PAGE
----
Languages Deader (Or Dyinger) Than Latin
Latin’s not a dead language … not really. It never completely disappeared, but morphed into a bunch of other languages like Italian and Romanian. Like Anglo-Saxon getting sculpted over the centuries to give us English. And the process is easy to see – think about Shakespeare’s English and you can see how much change can occur in a measly five hundred years.
But there are a lot of languages deader than Latin. (“Deader?” Yeah, check out this post on absolutes.) And they’re dying faster than ever before. According to this article, approximately 90% of the world’s 7,000 languages will die by the end of this century.
How languages croak
The real death, as far as I’m concerned, is when everyone stops speaking it suddenly. For instance, when a population is subject to a disaster, wiping out the language. Or, more commonly, when speakers become bilingual to fit in to a larger society and gradually drift from their traditional tongue.
For instance, my grandparents were fluent speakers of Pennsylvania Dutch, a dialect of German peculiar to an immigrant population in central and southern PA. But as children, they needed to speak English to attend public school. Those who spoke only Dutch were seen as poor, ignorant farmers.
This prejudice was passed on, meaning that they rarely spoke PA Dutch in the home, and aside from a few words they passed on (food and swears, mostly), their language disappeared with them. I remember hearing it spoken in hardware stores and restaurants as a child, though now it’s almost impossible to find a native speaker outside a few isolated communities of Amish and Mennonites.
If they’re not yet dead, can we save them?
Take a look at An Comunn Gàidhealach – an organization formed to promote Gaelic in Scotland where only about 1% of the population speaks the traditional language.
Or consider the revival of Hebrew. For centuries, it had only been a liturgical language in the holy scriptures. Then, in the late 19th and early 20th centuries, it went through a revival until it became the national language of Israel.
The Arapaho have set up a school to teach their children in their own tongue instead of English – from this great article at the Guardian telling how some Native American tribes are struggling to preserve their languages.
Why do we care?
It’s natural for languages to die and new ones to evolve, right? Sure. And John McWhorter argues that unifying the varied languages might not be a bad idea. But I still don’t have to like it for a number of reasons.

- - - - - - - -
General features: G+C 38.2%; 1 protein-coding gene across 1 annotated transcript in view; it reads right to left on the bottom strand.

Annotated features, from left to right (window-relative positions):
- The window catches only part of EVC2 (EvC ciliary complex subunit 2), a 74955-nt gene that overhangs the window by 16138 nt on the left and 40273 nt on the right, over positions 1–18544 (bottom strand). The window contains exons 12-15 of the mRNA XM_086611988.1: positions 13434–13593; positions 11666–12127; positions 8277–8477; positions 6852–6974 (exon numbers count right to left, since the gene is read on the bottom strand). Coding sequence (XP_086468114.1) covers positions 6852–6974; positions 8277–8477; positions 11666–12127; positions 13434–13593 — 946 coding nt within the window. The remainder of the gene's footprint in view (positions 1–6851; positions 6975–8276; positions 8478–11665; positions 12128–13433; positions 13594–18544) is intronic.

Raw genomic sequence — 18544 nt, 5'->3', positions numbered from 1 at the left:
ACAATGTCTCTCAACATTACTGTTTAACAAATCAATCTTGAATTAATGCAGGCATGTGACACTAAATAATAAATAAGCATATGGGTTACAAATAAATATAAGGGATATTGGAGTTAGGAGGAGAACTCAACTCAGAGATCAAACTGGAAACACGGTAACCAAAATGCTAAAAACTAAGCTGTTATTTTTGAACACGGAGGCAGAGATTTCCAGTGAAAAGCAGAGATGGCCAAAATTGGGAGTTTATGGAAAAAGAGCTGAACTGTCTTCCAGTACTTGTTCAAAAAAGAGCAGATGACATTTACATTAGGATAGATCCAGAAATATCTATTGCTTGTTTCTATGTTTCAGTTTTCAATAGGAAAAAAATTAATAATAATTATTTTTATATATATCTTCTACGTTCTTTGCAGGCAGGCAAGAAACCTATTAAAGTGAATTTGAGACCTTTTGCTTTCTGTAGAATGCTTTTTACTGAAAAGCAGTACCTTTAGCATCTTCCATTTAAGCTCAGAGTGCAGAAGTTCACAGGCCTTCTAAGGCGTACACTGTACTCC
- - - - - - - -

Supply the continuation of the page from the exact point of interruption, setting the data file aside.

Just the speed at which languages are dying is alarming. The explosion of global communication means that more languages are dying than are being formed. New dialects grow naturally, but how retarded will their growth be compared to previous instances now that they’re removed from isolation by TV, the internet and easy travel?
Also, each language has its own unique vocabulary and singular worldview. Think about all the loan words we steal from other languages because no one in the history of our own tongue has come up with precisely the right word (here’s a topical look at foreign languages’ influence on English). The diversity of languages is a diversity of ideas and concepts that can help broaden our minds.
From an aesthetic point of view, I, for one, lament the homogenization of our world. When we can travel several thousand miles and order the same food we have at home from a familiar restaurant in our native tongue, we’ve lost the wonder of variety. Sure, having everything the same might be easier in some ways, but it’s boring and drab. The loss of a language often goes hand-in-hand with the loss of a different culture, and to me, both are deaths to be lamented because variety really is the spice of life.
What can we do?
For the terminally ill languages, I’m thankful for a number of efforts like this one to document the Yurok language in California, or this one in Africa. Linguists who record dying languages give us information much the same way archeologists help us learn from our history.
And while some argue that preserving separate languages can hamper open communication, I ask why can’t people can’t be multilingual? Yes, speaking one of the common languages of global commerce can help you, but that doesn’t exclude you from speaking another tongue.
P.S. Since I already went well over my five hundred words, here are a few additional links you might find enlightening:
A look at how Hebrew went from isolation in texts to being the first language of millions of Israelis.
Two linguists discuss the reason languages die in this audio clip from WNYC.
Here’s a quick look at Irish and whether there’s hope to preserve it.
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